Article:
Bullies. Who are they? What do they do? How can you protect your child?
By Brian Barron
Identifying a bully is more difficult than you would think. If your son takes a toy from another child in a play group is he a bully? If your daughter teases another child because of a hole in their shirt, is she a bully? There is a fine line between “normal behaviour” and bullying.
Bullying is the repeated use of violence or the threat of violence against a child that is perceived by the bully to be weaker. Two keys here:
- 1. the bully needs to feel superior; and
- 2. the bullying becomes serial (that is, the bully finds a victim that can be dominated).
Bullying often begins with actions that can be explained away by the bully as practical jokes. There was a commercial on television a while back for a shipping company. They were showing how they would take attendance and track missing students. In the middle of the search they inadvertently free a student that was locked in a locker. The boy was a perfect stereotype of a bully’s victim. He was small, nerdy, and wore glasses. Once the bully has a victim the violence usually escalates.
Most schools have awareness campaigns and anti-bullying literature. Some are more effective than others. So what can you do?
- 1. Communicate with your child. Be sensitive to changes in behaviour. Especially any reluctance to go to school. Two great questions to ask daily- What’s the best thing that happened at school today? What’s the worst thing that happened at school today? Make sure your child knows that you are willing to listen and able to help with any problems.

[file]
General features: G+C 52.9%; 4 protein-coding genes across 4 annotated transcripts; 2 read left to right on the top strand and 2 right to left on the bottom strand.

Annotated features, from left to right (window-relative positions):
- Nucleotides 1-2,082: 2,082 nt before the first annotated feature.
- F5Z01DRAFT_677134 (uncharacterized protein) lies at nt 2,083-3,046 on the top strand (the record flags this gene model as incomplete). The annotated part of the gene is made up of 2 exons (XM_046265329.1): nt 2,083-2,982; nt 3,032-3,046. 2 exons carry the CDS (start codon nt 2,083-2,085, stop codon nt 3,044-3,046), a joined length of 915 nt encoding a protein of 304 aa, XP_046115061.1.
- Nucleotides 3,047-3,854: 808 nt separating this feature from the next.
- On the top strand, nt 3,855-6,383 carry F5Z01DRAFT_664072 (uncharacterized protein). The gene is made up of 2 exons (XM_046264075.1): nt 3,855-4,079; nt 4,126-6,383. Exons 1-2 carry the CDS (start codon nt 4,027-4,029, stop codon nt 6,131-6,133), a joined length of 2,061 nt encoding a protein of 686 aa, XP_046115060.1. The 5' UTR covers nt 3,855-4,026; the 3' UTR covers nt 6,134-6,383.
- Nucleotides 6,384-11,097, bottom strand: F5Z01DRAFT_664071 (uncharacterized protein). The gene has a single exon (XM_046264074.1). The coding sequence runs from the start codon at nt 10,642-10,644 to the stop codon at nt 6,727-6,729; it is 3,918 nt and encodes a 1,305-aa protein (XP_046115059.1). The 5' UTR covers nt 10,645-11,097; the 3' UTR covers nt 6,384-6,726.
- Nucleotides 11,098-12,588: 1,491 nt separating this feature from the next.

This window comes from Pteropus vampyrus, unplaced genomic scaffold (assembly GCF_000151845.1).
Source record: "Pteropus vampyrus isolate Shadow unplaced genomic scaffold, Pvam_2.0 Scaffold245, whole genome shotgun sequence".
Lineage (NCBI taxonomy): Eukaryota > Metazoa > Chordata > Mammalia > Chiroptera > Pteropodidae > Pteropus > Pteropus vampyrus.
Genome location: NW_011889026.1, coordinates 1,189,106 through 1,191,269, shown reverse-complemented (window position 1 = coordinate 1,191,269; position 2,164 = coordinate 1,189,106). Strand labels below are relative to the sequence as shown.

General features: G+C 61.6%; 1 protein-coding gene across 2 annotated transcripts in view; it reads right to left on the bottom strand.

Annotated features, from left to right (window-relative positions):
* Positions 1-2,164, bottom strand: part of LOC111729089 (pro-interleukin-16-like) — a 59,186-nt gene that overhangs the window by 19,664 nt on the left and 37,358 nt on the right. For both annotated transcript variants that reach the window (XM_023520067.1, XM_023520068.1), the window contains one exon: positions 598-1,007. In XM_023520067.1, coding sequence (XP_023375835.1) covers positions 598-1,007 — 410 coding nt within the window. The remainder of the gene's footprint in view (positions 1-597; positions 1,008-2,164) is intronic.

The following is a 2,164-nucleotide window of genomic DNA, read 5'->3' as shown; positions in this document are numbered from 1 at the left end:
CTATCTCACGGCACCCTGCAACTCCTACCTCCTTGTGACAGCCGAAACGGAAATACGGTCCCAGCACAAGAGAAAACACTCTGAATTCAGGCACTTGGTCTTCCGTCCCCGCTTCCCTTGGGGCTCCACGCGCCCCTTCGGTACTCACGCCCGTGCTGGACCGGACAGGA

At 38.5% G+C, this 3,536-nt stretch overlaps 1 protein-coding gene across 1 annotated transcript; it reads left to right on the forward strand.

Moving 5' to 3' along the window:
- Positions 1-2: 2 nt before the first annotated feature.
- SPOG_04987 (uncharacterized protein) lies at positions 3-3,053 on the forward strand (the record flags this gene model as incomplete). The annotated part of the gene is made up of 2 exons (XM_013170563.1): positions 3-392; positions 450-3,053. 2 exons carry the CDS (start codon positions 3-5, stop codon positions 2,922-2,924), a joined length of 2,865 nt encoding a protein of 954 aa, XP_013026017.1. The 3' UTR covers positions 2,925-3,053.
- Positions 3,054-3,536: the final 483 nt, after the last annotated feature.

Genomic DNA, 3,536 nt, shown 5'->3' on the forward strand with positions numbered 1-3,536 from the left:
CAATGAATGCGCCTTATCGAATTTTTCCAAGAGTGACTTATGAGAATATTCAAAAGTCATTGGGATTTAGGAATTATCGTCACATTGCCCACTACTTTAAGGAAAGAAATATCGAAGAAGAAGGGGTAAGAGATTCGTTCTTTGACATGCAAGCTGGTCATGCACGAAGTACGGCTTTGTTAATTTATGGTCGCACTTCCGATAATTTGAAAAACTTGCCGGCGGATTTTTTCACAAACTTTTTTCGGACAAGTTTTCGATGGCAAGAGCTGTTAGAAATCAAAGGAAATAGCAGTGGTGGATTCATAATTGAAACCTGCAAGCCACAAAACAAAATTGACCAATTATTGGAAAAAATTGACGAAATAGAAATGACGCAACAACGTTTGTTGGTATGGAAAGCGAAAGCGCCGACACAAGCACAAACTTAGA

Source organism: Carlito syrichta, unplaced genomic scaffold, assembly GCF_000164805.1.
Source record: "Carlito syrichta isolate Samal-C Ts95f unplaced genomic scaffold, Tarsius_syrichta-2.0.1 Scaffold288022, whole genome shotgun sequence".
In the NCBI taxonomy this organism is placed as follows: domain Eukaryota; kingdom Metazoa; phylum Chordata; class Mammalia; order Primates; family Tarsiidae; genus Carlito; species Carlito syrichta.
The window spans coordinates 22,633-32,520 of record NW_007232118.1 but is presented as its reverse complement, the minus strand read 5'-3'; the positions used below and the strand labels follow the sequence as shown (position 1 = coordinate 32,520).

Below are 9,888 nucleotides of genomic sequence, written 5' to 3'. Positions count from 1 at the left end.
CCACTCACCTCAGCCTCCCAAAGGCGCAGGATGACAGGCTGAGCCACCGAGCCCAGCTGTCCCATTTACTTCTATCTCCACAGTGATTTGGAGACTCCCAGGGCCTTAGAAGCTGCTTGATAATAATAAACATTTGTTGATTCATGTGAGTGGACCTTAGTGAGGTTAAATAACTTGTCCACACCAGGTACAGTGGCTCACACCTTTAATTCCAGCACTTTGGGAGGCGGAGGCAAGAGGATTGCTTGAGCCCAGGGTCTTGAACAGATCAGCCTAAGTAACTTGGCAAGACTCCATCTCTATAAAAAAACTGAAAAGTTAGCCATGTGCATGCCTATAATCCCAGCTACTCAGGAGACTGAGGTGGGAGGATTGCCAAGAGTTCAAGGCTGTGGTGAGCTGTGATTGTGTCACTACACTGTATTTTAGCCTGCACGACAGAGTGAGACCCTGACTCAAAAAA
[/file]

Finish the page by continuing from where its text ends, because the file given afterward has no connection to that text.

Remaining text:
- 2. Communicate with your child’s school friends. Have them over to your house. It doesn’t have to be an occasion. Let your child invite one, two or three classmates over for a play day. Get them together for a snack and ask them what they like best about school. Then sit back and listen. Be the parent that drives the kids to the park, movie, or sporting event. When they are in the car listen to their chatter.
- 3. Communicate with the school. Meet the teacher early in the school year. Volunteer if you can. Go to parent nights and report card interviews. Teachers appreciate knowing there is a caring parent at the other end of the phone line. If you have any concerns go to the school and address them. Be calm and supportive; but firm. If they are aware of you as a concerned parent you will get better results from the school.
- The best defence against teasing is indifference. If the child being teased does not react there is no fun in teasing. Teasing is verbal bullying and the bully is looking for a reaction. NO REACTION, NO REINFORCEMENT.
- Find a friend. Bullies look for loners. Make sure your child does not go to or from school alone.
- Make noise. Unlike the response to verbal teasing, the reaction to any physical abuse should be loud. Silence is submission. Tears and trembling are victories for the bully. Yelling such phrases as “Stop!”, or “Cut that
out!” or “Get away from me!” can be effective two ways. They
alert people in the vicinity that there is a problem. They also surprise the bully and can put him or her on the defensive.
Sadly, there will always be bullying in our schools. The best we can do is keep our children from being the victims.
Brian Barron is a retired teacher/administrator. He taught for 36 years before retiring to take care of his grandchildren. When not with the kids he is still teaching occasionally and is deeply involved in Mad Science(teaching Science wonder to young children). His career spanned 15 years in the elementary system and 21 in the secondary. He has two sons, and a daughter-in-law who are all teachers.